Their most effective, as the group itself recognizes, is in the private context, in a limited environment, of leisure of work, of the various members involved, generally in education, health or administration fields. Their perception is that the most effective actions are small details in daily life, such as campaigns in schools, or not laughing at sexist jokes or even criticizing them. These work better than occupying public spaces or weekly public demonstrations, which have an impact only when some politician joins the campaign.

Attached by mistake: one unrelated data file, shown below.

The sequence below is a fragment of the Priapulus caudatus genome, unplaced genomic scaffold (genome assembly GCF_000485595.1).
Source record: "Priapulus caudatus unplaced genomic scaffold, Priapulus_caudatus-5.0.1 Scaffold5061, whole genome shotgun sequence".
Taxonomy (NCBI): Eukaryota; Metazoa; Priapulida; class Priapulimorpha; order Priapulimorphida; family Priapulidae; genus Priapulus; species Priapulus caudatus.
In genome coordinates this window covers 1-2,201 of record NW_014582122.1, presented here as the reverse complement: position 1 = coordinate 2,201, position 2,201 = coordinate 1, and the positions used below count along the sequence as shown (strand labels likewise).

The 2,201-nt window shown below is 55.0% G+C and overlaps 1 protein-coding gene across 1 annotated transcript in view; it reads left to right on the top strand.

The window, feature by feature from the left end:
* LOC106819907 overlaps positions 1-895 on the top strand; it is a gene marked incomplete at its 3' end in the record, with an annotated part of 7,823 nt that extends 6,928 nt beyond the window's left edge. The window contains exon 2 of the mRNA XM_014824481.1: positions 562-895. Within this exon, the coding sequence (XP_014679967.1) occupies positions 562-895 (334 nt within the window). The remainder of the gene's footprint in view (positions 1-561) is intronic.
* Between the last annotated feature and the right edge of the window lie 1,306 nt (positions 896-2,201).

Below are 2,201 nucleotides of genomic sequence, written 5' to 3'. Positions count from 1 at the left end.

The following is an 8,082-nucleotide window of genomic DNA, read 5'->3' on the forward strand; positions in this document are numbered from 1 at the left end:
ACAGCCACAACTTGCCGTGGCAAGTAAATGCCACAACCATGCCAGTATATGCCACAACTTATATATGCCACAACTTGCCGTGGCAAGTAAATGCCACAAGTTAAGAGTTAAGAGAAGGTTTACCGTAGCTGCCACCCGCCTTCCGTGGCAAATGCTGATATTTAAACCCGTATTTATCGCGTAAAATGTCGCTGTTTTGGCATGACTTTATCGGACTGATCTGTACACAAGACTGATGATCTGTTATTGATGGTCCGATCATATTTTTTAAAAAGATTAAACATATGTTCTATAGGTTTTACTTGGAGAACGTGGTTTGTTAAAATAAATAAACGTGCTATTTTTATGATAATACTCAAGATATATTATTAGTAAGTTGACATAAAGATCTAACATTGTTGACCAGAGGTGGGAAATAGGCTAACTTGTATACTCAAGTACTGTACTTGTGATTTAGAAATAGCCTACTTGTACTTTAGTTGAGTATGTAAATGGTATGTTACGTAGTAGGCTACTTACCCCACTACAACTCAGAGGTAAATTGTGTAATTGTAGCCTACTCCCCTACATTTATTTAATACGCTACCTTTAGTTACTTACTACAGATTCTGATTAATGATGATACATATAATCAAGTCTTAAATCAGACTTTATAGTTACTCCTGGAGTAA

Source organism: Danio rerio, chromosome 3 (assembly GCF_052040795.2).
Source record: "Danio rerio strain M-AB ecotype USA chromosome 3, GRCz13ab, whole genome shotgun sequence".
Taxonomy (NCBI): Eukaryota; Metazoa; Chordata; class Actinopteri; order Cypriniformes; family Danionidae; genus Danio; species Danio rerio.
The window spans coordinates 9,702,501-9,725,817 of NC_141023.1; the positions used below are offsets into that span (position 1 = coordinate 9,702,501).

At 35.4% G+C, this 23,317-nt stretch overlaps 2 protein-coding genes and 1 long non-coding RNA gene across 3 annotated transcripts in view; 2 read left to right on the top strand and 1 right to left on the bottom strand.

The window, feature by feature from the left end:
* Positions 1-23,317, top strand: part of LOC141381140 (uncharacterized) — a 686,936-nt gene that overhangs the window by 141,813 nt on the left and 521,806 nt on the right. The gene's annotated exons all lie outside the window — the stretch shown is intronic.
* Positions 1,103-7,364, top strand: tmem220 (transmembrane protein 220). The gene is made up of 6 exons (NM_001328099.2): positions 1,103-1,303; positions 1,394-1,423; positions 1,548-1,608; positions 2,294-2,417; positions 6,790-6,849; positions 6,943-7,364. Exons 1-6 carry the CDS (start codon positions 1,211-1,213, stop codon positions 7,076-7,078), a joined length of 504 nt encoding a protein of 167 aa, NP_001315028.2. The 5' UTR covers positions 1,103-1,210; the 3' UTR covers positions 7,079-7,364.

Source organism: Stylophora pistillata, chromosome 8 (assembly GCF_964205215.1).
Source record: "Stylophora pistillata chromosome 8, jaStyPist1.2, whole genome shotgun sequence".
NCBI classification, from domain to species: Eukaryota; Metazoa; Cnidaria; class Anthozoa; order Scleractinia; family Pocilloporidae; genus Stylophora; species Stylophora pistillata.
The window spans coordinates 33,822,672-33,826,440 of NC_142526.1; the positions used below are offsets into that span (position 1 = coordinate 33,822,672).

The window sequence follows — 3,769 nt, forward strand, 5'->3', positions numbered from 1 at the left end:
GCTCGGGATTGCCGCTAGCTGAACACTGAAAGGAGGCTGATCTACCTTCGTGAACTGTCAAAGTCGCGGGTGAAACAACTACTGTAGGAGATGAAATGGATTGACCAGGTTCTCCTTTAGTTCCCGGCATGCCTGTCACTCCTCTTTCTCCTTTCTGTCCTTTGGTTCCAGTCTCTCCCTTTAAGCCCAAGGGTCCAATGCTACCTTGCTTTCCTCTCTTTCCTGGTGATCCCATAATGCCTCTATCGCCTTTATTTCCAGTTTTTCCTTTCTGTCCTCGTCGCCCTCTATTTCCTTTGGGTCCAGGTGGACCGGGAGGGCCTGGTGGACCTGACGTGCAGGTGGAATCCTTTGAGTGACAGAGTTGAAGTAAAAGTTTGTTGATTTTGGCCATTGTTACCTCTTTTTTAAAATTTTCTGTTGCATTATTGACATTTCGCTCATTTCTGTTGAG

Evidently the weight of hegemonic approaches is very strong. This is so much the case that it can be said to be accepted not merely by many men, but by society in general, which moreover criticizes the actions of these groups of men because they interfere in women's affairs. It is implicit that society in general sees male violence is something to be taken as possible, real and inevitable, affecting the private sphere. There is a tacit implication that the public display of non-hegemonic masculinity is socially inconceivable, which leads some men to become invisible in the public arena. This lack of social visibility has a repercussion in the shape of a retreat into other spaces if they wish their actions to be effective and have more social impact.